United Arab Emirates: Government, Language & Religion

Instructor: Christopher Muscato

Chris has a master's degree in history and teaches at the University of Northern Colorado.

The United Arab Emirates has quickly risen to be one of the most important economic centers of the Middle East. In this lesson, we'll see what life is like in this nation. Updated: 02/23/2022

The United Arab Emirates

Half a century ago, nobody paid much attention to Britain's West Asian colony. Perched on the Persian Gulf, this Arabic society was a land of fishermen and little else. However, that little colony established its independence in 1971 and began exploiting its vast oil reserves and strategic position along one of the world's most important maritime trading routes. As a result, it exploded into one of the richest and most influential nations of the region. Today we call this nation the United Arab Emirates. They call themselves Al Imarat al Arabiyah al Muttahida.

The United Arab Emirates is located along the Persian Gulf

The United Arab Emirates is now one of the most important economic centers in West Asia (the Middle East). Its capital city of Abu Dhabi is a global center for technology and trade. Its largest city, Dubai, is as well, and is also home to the world's tallest skyscraper. The United Arab Emirates is taking an increasingly important role in the world, so maybe it's time we got to know it a bit better.


Let's start with the government. Like the United States of America, the United Arab Emirates (UAE) gave itself a descriptive national name. An emirate (or 'imarat') is a traditional area of jurisdiction/sovereignty in Arab cultures. In essence, an emirate is like a kingdom, ruled by a prince known as the emir.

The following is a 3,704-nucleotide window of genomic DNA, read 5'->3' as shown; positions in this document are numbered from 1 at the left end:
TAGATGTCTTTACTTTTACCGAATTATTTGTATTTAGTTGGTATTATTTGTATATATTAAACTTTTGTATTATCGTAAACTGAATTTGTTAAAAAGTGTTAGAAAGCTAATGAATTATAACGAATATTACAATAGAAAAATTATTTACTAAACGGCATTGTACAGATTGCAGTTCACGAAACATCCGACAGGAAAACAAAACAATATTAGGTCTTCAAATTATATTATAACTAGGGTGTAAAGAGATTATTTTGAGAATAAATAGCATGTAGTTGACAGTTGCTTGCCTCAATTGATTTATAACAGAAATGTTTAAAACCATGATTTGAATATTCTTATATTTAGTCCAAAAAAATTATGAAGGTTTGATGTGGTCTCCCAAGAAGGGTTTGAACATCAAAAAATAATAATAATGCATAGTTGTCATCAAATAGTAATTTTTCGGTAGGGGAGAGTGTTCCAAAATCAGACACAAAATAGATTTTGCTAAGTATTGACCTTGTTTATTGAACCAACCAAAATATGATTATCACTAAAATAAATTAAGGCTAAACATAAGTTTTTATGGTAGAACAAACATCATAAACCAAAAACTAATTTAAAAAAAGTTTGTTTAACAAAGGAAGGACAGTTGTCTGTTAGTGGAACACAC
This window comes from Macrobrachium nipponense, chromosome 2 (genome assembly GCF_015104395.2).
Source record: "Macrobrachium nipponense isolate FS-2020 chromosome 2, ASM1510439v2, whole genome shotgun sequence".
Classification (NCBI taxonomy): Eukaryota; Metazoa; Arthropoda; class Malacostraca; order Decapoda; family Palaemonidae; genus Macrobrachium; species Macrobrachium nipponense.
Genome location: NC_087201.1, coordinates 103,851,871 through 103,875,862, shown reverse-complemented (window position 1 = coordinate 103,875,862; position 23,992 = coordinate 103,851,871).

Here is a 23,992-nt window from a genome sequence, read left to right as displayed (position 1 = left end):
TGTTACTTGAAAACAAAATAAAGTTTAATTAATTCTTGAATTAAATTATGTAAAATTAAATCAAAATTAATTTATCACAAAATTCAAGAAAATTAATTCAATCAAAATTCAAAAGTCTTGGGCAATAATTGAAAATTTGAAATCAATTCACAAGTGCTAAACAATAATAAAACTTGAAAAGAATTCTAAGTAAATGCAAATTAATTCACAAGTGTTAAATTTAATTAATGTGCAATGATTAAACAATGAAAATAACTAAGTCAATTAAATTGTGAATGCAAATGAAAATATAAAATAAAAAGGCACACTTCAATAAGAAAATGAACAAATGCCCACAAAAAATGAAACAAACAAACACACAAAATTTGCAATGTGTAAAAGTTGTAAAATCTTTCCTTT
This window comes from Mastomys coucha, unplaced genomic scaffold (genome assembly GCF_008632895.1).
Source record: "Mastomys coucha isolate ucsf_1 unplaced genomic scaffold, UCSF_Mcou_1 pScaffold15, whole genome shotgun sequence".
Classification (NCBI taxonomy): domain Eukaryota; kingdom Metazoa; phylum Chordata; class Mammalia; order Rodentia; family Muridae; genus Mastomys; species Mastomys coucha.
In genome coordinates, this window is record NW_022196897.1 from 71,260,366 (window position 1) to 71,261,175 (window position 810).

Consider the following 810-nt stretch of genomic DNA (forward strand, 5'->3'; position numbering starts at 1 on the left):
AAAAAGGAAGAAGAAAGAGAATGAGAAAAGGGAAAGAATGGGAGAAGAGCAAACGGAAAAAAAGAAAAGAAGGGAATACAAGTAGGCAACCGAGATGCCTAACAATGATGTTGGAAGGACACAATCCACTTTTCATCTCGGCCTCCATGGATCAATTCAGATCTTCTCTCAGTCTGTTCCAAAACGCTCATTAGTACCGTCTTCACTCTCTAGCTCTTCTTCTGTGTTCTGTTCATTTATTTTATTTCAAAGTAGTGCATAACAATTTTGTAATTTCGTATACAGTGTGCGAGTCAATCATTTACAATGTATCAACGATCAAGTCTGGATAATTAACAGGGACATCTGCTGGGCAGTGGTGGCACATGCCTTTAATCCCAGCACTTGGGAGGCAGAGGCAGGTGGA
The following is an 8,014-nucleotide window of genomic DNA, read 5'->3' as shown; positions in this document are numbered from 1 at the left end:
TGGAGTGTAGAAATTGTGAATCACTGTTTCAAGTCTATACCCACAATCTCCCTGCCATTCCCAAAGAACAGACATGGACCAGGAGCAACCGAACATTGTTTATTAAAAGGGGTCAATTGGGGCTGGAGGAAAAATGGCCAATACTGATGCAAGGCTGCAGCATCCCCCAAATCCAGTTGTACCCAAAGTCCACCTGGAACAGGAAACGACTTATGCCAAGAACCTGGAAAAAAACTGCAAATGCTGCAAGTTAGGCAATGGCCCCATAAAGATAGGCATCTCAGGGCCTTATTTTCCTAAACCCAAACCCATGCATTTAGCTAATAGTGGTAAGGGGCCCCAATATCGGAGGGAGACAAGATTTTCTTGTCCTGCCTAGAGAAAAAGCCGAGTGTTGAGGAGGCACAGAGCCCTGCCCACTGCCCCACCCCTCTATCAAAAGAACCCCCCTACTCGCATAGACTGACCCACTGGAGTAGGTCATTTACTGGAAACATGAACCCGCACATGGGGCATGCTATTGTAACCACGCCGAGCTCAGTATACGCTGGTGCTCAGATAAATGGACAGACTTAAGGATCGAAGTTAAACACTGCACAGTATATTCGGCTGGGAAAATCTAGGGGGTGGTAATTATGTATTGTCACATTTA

The seven emirates of the UAE

So, the UAE is basically a federation of kingdoms. We can think of the USA as a collection of states, each with their own government and organized by a single, federal government. The UAE is similar, but each emirate is still its own kingdom with a higher degree of authority than American states have in the USA.

There are seven emirates that make up the UAE: Abu Dhabi, 'Ajmna, Al Fujuayrah, Ash Shariqah, Dubai, Ra's al Khaymah, and Umm al Qaywayn. Each has its own emir, who together form the seven members of the Federal Supreme Council, which has the highest constitutional authority in the nation.

Most of the actual governance in the UAE, however, is overseen by one of the three branches of the federal government. The executive branch consists of a president and a prime minister. The president is elected by the Federal Supreme Council, although this position has practically become a hereditary one, passed from the emir of Abu Dhabi to his son. The prime minister is also appointed by the Federal Supreme Council. Traditionally, the emir of Dubai is selected as the nation's prime minister. It's worth noting that the UAE has banned political parties, so that does not play a role in their system.

The legislative branch of the UAE is a unicameral body known as the Federal National Council. This is basically the UAE equivalent of Congress. The Federal National Council has 40 members in it, who make the laws for the nation. 20 members are appointed by the emirs, and the remaining 20 are indirectly elected by the citizens via an electoral college.

Finally, the UAE also has a Federal Supreme Court at the head of its judicial branch. Judges are appointed by the president, but must be approved by the Federal Supreme Council.

That's what the government of the UAE looks like. Citizens do have a degree of participation in their government through indirect elections and other means, but it's worth noting that not everyone can be a citizen. Being born in the UAE is not enough to automatically make you a citizen; this is a hereditary title, passed from father to children. So, if your father is a citizen of the UAE then you are too. If not, you may apply for citizenship at the age of 18.

Flag of the UAE

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